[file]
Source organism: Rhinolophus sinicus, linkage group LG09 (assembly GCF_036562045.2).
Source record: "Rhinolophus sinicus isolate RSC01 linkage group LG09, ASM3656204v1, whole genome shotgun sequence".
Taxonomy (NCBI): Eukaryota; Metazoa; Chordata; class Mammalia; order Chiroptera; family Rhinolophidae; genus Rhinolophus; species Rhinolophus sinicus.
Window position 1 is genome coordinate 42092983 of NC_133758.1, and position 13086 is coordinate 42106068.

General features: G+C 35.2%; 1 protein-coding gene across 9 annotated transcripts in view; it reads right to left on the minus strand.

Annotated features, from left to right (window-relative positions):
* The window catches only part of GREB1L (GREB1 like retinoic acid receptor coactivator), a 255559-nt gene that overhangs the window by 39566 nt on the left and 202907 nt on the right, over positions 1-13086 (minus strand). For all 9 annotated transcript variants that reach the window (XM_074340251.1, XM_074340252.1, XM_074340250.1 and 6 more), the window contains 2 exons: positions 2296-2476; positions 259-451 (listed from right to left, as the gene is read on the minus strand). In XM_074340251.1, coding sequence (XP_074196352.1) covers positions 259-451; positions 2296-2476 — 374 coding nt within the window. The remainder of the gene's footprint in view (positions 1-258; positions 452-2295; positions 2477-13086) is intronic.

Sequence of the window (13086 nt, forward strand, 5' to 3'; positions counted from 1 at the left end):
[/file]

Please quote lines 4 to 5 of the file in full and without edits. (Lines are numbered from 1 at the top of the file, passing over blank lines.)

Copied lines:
Window position 1 is genome coordinate 42092983 of NC_133758.1, and position 13086 is coordinate 42106068.

General features: G+C 35.2%; 1 protein-coding gene across 9 annotated transcripts in view; it reads right to left on the minus strand.